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My Darling Devastation

October 19, 2010

You know why most recent anime comedies suck, and why Rumiko Takahashi will likely never be surpassed in that category?

No one knows how to execute complete and utter comedic mayhem like she does.

Apparently that Ranma 1/2 OAV that I saw earlier in the year was just a part of some anniversary revival of sorts. There’s an accompanying Urusei Yatsura OAV. They both have the same “Let’s Gangbang Ataru Because He’s A Lecherous Punkass” opening where Inu Yasha, girl Ranma, and Lum put the beatdown on poor ol’ Ataru, complete with the whole “let’s ignore everything else Takahashi has ever made” bits.

The OAV also has the same “as good as it ever was and makes you wonder why they don’t make good comedies like this anymore “vibe to it.

Ranma and Lum both have the same zany, anything-goes attitude between them that Takahashi all but abandoned once she got all serious and lame with Inu Yasha. The difference between the two is that Lum may be even more over the top, probably because it doesn’t have as many “rules” limiting the way its world operates. Ranma’s whacked out and all, but there’s still the whole fighting anime/cursed spring shtick that it sticks to. Ranma has its own twister logic. Lum doesn’t really play with that. It’s a twisted mish-mash of Japanese spiritualism, sci-fi tropes, and romantic comedy bits. It tosses everything together into a box and blows it up. Literally.

It’s more Looney Tune than it is anime, and that’s a good thing.

That’s where this OAV goes. It starts with a relatively innocent premise, the way almost any Rumiko Takahashi joint does: There’s a race taking place at school and all the students have to compete. There’s the usual “high stakes” involved, since the winner of the race won’t have to do homework for the rest of the school year, while anyone that refuses to participate will be given five years worth of homework to do over summer vacation.

Then shit escalates from there.

The race is booby-trapped, both intentionally and unintentionally. The floors are lined with grease and tar, hurdles are placed in inopportune spots, and other deliberate obstacles abound while students pull out a myriad of weapons, ranging from swords to alien tech bazookas to household furniture, to clear out the competition. There’s no rhyme or reason to the actions of the characters beyond “this is what I do because it’s what I do.” The characters of Ranma are all martial artists, even when it’s something as ridiculous as Martial Arts Tea Ceremony. Lum doesn’t bother with codifying one’s abilities. One chick is super strong because that’s what she does. Another chick is an alien with a bazooka because that’s what she does. A dude has a sword because that’s what he does. It’s like The Coyote pulling out his ACME products to bust one on the Road Runner while Elmer Fudd and Yosemite Sam draw their sidearms and Bugs Bunny crossdresses. That’s just the shit they do.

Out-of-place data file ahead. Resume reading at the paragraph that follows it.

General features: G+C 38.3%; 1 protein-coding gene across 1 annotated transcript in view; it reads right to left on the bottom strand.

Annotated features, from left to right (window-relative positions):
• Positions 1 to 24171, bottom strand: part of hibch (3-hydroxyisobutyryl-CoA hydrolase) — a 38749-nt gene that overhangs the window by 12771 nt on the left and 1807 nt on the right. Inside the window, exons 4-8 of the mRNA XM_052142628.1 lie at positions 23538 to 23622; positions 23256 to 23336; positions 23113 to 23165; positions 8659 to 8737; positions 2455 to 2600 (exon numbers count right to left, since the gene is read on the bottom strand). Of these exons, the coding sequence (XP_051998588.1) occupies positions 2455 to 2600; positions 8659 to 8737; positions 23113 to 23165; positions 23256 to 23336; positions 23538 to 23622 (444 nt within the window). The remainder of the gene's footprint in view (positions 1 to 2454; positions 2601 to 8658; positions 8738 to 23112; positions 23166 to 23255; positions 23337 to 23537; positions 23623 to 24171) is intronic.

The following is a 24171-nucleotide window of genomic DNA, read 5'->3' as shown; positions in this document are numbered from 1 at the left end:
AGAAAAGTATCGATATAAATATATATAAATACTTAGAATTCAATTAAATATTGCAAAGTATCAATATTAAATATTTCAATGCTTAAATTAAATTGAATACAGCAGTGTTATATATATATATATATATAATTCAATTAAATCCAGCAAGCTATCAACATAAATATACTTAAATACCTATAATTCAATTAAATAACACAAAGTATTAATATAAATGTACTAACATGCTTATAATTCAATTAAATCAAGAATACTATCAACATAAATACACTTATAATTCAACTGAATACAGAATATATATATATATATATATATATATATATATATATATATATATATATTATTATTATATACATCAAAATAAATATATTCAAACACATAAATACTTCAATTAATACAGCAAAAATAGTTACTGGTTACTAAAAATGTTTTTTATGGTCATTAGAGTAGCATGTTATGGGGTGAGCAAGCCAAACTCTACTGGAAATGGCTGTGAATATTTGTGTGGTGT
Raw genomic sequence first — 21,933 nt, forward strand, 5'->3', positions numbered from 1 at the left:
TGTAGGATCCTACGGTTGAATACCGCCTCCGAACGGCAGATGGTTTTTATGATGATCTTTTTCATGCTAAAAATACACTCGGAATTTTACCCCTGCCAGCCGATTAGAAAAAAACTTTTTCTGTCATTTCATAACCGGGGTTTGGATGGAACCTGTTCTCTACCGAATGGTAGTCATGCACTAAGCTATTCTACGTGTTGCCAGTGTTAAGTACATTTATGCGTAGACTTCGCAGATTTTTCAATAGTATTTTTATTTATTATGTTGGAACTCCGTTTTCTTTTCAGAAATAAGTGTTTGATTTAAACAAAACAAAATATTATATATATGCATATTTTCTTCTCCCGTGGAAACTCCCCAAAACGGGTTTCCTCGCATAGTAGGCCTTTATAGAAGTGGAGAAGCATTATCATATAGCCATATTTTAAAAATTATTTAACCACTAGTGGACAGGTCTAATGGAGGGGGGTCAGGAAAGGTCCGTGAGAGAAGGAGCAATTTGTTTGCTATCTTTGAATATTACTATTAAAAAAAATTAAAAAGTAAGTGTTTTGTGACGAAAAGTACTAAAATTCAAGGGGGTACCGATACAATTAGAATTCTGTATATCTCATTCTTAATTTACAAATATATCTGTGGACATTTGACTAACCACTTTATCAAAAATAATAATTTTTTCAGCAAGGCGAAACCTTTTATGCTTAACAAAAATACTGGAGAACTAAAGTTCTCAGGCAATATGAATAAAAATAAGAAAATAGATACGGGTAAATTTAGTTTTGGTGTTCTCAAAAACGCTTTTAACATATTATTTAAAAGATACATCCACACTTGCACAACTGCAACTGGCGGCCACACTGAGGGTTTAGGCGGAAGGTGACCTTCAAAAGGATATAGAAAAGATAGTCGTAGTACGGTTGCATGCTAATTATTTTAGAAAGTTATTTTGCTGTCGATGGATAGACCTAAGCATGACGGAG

It’s that controlled chaos that makes Lum so awesome. It’s the sort of playground mentality, where everyone plays the character they want to be and doesnt’ give a damn that it doesn’t really make sense as some sort of cohesive whole. Very few comedy writers in anime are willing to pull off that kind of shtick, and that’s what makes these old school Takahashi skits so enjoyable. No one else has the balls to do it.

And the craziness doesn’t stop there. Other aliens arrive. Giant cats get into the mix, flying along side old men and baby fire-breathing cousins. Even a full-on military invasion takes place, complete with carpet bombing helicopters, all because of a silly school festival race that has ever-changing rules and winning conditions.

Something else I’ve always loved about Takahashi’s comedies is the way she portrays schools. In her world, school is something akin to the game show from The Running Man. The schools are always run by sadistic freaks who allow their kids to run rampant, making everyday tasks into battles of life and death where the winner receives some trivial prize that’s construed into something that’s worth dying and killing over.

When you get down to it, it’s a far more realistic (if exaggerated) take on the way schools operate in comparison to most other anime series. Even most comedies aren’t willing to go all out to that extent. Cromartie High School was that way to a certain extent, but even the likes of Baka to Test were pretty tame in comparison to the schools of Lum and Ranma.

Gah! These OAVs have been awesome. Shame these may be the last of their kind.

3 Comments leave one →
  1. October 20, 2010 4:05 AM

    You know, Seto no Hanayome does pretty much exactly what you’re asking for in this post. Full scale war erupts in the school over the two school idols.

    I watched the first episode of Urusei Yatsura recently. Drew a massive blank for me I’m afraid. Having much more fun with Mobile Suit Gundam

    • Landon permalink
      October 20, 2010 1:22 PM

      Never got around to Hanayome. Might have to check it out.

      Lum’s not gonna appeal to everyone, so I can’t blame you there. But “drew a massive blank” pretty much describes my feelings on every Gundam series I’ve ever seen. The only Gundam series that ever caught my interest was G Gundam. Probably because most Gundam series are war stories that just happen to have mecha in them. War stories just aren’t my thing.

  2. October 22, 2010 9:14 AM

    The nice thing about coming back to these series decades later is that we’ve forgotten how tedious we came to find Ranma 1/2 or Urusei Yatsura, and can enjoy them as if it were the first time and the jokes were not stale.

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